Unvaccinated Dogs and Cats 
If an unvaccinated dog or cat bites a person, an officer will order that animal quarantined for a period of at least 10 days after the bite. The "officer" can be a public health official, a law enforcement officer, a DNR warden, or a humane officer.

Within 24 hours after the quarantine order is issued, the unvaccinated dog or cat must be delivered to an isolation area.

Vaccinated Dogs and Cats

If a vaccinated dog or cat (as shown by a valid rabies certificate) bites a person, an officer will order that animal quarantined for a period of at least 10 days after the bite. The "officer" can be a public health official, a law enforcement officer, a DNR warden or a humane officer.

Vaccinated dogs and cats may be quarantined on the premises of the owner if the animal is kept in an escape proof enclosure or in the home and walked on a leash by a responsible adult. If quarantine cannot be adequately maintained on the premises of the owner, an officer may order a vaccinated dog or cat to be quarantined at an isolation facility.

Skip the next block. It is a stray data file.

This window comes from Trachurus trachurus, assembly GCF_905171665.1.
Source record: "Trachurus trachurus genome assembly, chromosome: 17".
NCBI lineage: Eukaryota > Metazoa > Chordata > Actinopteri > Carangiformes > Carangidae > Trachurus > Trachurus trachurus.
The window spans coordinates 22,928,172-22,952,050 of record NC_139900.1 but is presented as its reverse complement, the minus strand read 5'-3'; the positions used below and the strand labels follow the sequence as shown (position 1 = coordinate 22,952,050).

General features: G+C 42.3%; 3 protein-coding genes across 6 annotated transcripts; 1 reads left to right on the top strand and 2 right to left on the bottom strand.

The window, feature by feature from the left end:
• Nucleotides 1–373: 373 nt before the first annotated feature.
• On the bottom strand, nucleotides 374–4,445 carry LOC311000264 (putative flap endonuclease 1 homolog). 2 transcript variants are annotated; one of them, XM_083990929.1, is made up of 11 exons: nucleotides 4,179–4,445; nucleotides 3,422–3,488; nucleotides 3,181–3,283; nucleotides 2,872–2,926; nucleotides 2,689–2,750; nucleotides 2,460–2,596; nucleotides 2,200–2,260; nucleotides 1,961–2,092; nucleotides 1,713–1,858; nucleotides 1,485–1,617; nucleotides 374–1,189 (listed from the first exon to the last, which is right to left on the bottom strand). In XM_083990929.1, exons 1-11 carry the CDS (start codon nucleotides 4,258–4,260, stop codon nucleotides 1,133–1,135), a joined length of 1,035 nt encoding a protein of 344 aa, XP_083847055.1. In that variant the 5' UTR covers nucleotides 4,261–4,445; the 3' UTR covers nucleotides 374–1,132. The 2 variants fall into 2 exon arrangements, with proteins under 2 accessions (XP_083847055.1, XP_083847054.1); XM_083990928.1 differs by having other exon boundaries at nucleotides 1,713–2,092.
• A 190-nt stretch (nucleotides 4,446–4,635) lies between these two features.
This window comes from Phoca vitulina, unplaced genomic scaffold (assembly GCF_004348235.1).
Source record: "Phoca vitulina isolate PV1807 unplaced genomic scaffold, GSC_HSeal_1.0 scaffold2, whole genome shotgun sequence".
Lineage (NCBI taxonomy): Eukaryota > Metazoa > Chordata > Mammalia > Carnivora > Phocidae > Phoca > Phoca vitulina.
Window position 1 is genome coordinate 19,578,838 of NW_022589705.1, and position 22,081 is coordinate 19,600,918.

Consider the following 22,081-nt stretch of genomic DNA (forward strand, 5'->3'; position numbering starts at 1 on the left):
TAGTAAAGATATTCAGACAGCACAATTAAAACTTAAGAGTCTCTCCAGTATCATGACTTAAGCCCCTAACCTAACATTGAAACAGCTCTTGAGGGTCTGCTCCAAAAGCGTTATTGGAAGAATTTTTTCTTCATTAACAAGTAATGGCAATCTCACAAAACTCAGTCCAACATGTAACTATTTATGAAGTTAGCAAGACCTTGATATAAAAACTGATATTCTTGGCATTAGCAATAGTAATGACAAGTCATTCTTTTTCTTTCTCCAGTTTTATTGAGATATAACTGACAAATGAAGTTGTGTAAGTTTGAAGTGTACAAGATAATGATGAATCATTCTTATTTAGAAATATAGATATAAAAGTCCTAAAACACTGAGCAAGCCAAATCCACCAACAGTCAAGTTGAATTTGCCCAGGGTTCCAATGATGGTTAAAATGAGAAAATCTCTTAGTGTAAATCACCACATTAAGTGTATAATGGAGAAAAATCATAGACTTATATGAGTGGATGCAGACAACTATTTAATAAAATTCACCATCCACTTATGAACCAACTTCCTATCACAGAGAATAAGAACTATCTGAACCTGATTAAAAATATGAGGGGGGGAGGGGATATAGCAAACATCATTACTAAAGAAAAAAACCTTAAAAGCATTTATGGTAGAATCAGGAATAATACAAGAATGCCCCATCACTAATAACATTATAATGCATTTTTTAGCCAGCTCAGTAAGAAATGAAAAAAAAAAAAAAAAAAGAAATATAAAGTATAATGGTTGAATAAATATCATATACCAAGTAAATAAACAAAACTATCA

During the 10-day quarantine a veterinarian must examine the cat or dog on the first day, the last day and one intervening day of the observation period. This is the only time the animal may leave the owner's premises.

If the animal displays signs of illness or a change in behavior, it is crucial that the owner notify the veterinarian immediately.

The quarantine may be released if the veterinarian certifies that the animal has exhibited no signs of rabies during the 10-day quarantine period.

The veterinarian may extend the quarantine if clinical signs warrant. This rarely occurs.

Rabies vaccinations are not to be administered during the observation period.

In the unlikely event that an animal under quarantine does exhibit signs of rabies, state statute requires that the animal is humanely killed and the brain submitted for rabies testing.

The owner of the animal is responsible for all expenses incurred in connection with the quarantine.

Why is the 10-day Quarantine Period Necessary?

Rabies is a fatal viral infection of the central nervous system of warm-blooded animals, including humans. It is usually transmitted through the bite of an animal that has the virus in its saliva, or more rarely by contamination of an open cut or mucous membrane (eyes, nostrils or mouth) with saliva of a rabid animal.

When a healthy dog or cat bites a person, there is a remote possibility that the dog or cat could be in the infectious phase of the disease without showing signs of rabies. (That is, the animal could have the rabies virus in its saliva.) In these rare cases, the animal will develop recognizable signs of rabies in a few days allowing time to treat the bite victim preventively for rabies exposure.